Rosetta’s Comet Close-Ups Reveal Goosebumps And Very Little Ice

Rosetta is watching for changes as the double-lobed comet approaches the sun

Part of the comet's smaller lobe from about 8 km above the surface ESA/Rosetta/MPS for OSIRIS Team MPS/UPD/LAM/IAA/SSO/INTA/UPM/DASP/IDA

The little Philae lander is asleep, but that doesn’t mean that discoveries from the Rosetta mission are at an end. Already we know that comet 67P/Churyumov-Gerasimenko smells bad and sings. Now scientists have published a trove of findings from the Rosetta spacecraft’s 11 science instruments that give us a peak at the comet's "vital statistics," reports the European Space Agency.

High-resolution photos show that the double-lobed comet sports dust-covered regions marked with dune-like ripples, boulder-strewn areas, cliffs, pits, large depressions and jets of gases escaping the surface. Not much ice is visible on the surface, but researchers suspect the dust layer—as thick as several meters in some places—might insulate ice below. The findings were published in a special section in Science. The ESA’s statement notes:

Some very steep regions of the exposed cliff faces are textured on scales of roughly 3 m with features that have been nicknamed ‘goosebumps’. Their origin is yet to be explained, but their characteristic size may yield clues as to the processes at work when the comet formed. 

The dunes are especially surprising, because the comet doesn’t have wind or enough gravity to form them. But the gas jets might take the place of wind and a weak intermolecular attraction called the Van der Waals force might hold the dust grains together, speculates Nicholas Thomas, of the University of Bern in Switzerland, in the New York Times. "“You can convince yourself you can make them move,” he says. “It’s plausible, at least at the moment.”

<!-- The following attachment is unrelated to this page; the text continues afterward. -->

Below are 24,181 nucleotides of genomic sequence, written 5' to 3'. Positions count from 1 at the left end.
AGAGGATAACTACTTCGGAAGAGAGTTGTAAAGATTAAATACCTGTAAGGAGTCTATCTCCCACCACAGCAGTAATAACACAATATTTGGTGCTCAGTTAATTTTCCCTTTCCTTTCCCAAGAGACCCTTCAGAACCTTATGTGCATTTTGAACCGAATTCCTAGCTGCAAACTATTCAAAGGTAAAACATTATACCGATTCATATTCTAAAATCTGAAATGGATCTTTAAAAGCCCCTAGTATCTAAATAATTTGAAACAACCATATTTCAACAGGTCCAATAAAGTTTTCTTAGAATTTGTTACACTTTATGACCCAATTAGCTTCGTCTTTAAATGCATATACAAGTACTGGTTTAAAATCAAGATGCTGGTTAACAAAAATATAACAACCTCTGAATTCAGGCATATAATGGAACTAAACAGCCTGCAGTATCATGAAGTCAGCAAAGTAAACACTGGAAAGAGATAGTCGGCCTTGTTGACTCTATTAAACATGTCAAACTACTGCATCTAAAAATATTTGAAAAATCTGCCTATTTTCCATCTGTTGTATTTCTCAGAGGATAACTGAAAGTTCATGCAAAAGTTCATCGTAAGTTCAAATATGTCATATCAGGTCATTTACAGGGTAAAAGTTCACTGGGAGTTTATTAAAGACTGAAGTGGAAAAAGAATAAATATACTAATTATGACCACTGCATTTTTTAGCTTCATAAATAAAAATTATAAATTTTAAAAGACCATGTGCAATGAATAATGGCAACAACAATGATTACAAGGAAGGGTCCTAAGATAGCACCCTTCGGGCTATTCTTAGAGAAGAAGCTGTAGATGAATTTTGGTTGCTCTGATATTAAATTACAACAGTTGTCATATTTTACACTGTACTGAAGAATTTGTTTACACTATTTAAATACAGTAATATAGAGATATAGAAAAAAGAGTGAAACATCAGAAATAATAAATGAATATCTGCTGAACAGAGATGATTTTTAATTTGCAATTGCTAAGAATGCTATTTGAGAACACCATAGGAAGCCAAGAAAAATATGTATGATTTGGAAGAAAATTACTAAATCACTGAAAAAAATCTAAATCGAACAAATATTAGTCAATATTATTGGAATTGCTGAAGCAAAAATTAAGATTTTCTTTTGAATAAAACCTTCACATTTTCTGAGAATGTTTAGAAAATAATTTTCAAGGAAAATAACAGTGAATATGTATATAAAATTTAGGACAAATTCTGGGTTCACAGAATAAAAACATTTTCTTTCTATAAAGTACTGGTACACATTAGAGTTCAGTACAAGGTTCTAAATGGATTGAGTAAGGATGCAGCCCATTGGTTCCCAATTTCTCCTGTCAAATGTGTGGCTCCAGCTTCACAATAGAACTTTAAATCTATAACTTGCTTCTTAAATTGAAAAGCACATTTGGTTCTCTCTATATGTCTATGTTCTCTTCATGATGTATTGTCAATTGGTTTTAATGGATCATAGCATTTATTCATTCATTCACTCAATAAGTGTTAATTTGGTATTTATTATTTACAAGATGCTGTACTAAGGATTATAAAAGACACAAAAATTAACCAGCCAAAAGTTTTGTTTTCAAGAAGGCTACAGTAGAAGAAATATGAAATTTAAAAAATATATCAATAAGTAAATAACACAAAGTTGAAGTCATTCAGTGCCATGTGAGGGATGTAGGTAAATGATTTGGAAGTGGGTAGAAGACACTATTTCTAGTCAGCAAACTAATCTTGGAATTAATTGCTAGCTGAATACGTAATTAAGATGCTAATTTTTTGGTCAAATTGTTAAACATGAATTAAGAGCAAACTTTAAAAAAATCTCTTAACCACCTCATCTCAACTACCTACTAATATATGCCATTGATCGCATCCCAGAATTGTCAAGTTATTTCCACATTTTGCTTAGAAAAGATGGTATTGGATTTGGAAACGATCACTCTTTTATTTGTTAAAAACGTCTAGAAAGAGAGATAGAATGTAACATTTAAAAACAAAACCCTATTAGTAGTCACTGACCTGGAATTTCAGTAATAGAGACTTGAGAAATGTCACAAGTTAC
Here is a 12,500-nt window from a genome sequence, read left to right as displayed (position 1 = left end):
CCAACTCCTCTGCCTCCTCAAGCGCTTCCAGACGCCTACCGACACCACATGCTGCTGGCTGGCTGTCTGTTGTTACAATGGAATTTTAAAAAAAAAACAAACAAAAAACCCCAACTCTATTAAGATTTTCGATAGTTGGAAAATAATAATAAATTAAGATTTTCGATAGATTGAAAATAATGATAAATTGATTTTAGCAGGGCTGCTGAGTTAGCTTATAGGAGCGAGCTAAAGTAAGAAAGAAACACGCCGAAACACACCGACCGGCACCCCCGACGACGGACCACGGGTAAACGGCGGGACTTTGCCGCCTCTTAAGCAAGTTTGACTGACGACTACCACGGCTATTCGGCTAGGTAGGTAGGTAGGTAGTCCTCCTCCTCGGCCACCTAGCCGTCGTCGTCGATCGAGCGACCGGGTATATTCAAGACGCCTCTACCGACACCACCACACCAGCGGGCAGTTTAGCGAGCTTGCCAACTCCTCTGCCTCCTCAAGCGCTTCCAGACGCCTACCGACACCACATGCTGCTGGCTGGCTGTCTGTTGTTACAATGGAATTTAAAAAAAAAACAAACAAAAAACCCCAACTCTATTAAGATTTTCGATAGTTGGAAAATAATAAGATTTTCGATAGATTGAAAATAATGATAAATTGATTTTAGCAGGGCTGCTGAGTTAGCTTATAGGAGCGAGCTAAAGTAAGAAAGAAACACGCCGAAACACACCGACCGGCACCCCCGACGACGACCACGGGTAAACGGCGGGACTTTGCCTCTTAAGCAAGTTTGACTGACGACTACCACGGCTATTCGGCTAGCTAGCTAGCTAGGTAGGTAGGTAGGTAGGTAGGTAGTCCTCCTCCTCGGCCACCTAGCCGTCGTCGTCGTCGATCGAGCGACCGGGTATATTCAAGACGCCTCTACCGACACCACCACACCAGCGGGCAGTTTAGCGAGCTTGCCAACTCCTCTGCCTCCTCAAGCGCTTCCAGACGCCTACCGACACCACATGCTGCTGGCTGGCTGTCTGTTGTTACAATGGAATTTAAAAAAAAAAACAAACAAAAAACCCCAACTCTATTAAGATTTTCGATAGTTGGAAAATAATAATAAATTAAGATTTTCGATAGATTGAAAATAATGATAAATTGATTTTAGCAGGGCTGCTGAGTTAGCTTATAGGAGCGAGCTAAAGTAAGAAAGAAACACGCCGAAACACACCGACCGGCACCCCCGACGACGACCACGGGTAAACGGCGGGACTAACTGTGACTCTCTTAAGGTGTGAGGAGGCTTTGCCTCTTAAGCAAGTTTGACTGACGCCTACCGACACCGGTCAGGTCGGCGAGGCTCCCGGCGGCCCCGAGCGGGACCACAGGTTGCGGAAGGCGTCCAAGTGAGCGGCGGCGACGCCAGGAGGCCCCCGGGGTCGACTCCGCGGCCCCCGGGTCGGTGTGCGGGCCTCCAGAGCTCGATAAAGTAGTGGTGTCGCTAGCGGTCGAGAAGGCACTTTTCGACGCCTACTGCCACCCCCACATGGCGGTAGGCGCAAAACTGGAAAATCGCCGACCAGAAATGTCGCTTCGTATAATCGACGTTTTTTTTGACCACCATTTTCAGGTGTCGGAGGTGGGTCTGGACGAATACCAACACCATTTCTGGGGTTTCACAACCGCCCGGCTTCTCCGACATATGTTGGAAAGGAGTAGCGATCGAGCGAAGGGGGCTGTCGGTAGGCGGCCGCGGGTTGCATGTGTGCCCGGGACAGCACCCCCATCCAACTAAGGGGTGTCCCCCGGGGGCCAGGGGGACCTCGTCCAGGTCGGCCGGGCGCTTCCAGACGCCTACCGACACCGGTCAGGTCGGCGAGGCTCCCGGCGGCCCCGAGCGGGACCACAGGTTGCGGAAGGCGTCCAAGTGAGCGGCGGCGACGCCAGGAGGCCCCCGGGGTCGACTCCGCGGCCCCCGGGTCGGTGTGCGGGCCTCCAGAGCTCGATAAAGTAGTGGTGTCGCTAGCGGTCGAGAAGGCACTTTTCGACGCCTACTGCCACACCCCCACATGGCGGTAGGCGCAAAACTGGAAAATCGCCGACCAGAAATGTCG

Another mystery still to be sussed out is why the comet has two lobes at all. The two parts seem very similar, but that doesn’t rule out the possibility that two smaller comets may have merged.

A close-up showing the texture nicknamed "goosebumps" found on steep slopes and exposed cliffs. ESA/Rosetta/MPS for OSIRIS Team MPS/UPD/LAM/IAA/SSO/INTA/UPM/DASP/IDA
A region dubbed Imhotep (in keeping with the mission's Ancient Egyptian name tributes) on the comet's large lobe. ESA/Rosetta/MPS for OSIRIS Team MPS/UPD/LAM/IAA/SSO/INTA/UPM/DASP/IDA
A large fracture runs across the comet's neck. ESA/Rosetta/MPS for OSIRIS Team MPS/UPD/LAM/IAA/SSO/INTA/UPM/DASP/IDA
An active pit on the comet with jet-like features captured by the spacecraft's OSIRIS narrow-angle camera. ESA/Rosetta/MPS for OSIRIS Team MPS/UPD/LAM/IAA/SSO/INTA/UPM/DASP/IDA

As the comet gets closer to the sun, Rosetta will be able to watch as it grows a coma—the tail of gas and dust that makes comets distinctive. As the comet changes, interactions with the Sun’s ultraviolet light will help it develop an ionosphere and magnetosphere as well.

There are more images of the comet—as it appeared mid-December, at least—at ESA’s website. The photos didn’t reveal the Philae lander’s location. The dish-washer sized probe would be just "a few pixels in a four-million-pixel image," writes Kenneth Chang for the Times. Rosetta might be able to spot Philae if it looks harder, though. While that would help researchers know if Philae might wake up when sunlight hits its solar panels, it would mean changing some of the scientific goals of the mission. 

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